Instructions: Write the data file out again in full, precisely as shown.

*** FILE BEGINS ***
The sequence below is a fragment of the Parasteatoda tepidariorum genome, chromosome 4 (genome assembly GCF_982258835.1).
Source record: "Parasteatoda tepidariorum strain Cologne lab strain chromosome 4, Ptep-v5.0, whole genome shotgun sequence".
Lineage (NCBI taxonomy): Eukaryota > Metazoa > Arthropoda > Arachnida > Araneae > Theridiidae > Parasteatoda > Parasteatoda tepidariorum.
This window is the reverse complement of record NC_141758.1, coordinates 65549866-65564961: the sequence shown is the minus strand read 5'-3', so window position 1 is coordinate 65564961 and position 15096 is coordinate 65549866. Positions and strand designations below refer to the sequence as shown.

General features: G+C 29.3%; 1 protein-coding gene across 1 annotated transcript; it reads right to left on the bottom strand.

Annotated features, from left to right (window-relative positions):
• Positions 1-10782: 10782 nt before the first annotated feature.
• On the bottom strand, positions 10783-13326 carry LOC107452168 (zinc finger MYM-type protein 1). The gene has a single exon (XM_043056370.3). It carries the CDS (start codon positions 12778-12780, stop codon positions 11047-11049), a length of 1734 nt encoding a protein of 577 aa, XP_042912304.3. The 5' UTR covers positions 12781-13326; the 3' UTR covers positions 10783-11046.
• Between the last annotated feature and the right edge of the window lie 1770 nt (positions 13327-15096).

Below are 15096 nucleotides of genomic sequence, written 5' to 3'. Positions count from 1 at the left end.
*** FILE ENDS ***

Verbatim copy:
The sequence below is a fragment of the Parasteatoda tepidariorum genome, chromosome 4 (genome assembly GCF_982258835.1).
Source record: "Parasteatoda tepidariorum strain Cologne lab strain chromosome 4, Ptep-v5.0, whole genome shotgun sequence".
Lineage (NCBI taxonomy): Eukaryota > Metazoa > Arthropoda > Arachnida > Araneae > Theridiidae > Parasteatoda > Parasteatoda tepidariorum.
This window is the reverse complement of record NC_141758.1, coordinates 65549866-65564961: the sequence shown is the minus strand read 5'-3', so window position 1 is coordinate 65564961 and position 15096 is coordinate 65549866. Positions and strand designations below refer to the sequence as shown.

General features: G+C 29.3%; 1 protein-coding gene across 1 annotated transcript; it reads right to left on the bottom strand.

Annotated features, from left to right (window-relative positions):
• Positions 1-10782: 10782 nt before the first annotated feature.
• On the bottom strand, positions 10783-13326 carry LOC107452168 (zinc finger MYM-type protein 1). The gene has a single exon (XM_043056370.3). It carries the CDS (start codon positions 12778-12780, stop codon positions 11047-11049), a length of 1734 nt encoding a protein of 577 aa, XP_042912304.3. The 5' UTR covers positions 12781-13326; the 3' UTR covers positions 10783-11046.
• Between the last annotated feature and the right edge of the window lie 1770 nt (positions 13327-15096).

Below are 15096 nucleotides of genomic sequence, written 5' to 3'. Positions count from 1 at the left end.